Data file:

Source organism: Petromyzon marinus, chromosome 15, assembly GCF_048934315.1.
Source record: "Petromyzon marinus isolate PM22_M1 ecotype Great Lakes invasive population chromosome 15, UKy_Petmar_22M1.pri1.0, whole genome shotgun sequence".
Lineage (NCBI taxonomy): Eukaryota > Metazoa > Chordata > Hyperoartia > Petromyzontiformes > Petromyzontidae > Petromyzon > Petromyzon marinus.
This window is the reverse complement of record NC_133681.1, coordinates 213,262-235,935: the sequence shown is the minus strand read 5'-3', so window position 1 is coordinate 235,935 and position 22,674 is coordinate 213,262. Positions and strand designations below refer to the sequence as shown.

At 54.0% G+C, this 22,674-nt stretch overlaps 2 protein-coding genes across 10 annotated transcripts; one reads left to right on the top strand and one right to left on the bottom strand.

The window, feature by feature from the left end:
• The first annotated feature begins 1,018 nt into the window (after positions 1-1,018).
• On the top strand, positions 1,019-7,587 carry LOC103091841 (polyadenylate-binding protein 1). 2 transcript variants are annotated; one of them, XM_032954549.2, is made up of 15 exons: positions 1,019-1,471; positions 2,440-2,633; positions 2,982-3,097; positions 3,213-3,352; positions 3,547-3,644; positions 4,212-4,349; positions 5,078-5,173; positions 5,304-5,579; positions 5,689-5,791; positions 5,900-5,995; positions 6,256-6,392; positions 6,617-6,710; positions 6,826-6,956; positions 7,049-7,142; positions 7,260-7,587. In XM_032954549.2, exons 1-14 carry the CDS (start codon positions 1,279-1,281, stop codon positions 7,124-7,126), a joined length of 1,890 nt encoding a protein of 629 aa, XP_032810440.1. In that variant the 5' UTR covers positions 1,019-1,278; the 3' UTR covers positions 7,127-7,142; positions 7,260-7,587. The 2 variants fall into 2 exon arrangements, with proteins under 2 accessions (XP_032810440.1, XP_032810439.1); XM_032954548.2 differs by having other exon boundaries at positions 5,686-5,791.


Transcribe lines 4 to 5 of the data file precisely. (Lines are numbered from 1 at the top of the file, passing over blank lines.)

This window is the reverse complement of record NC_133681.1, coordinates 213,262-235,935: the sequence shown is the minus strand read 5'-3', so window position 1 is coordinate 235,935 and position 22,674 is coordinate 213,262. Positions and strand designations below refer to the sequence as shown.

At 54.0% G+C, this 22,674-nt stretch overlaps 2 protein-coding genes across 10 annotated transcripts; one reads left to right on the top strand and one right to left on the bottom strand.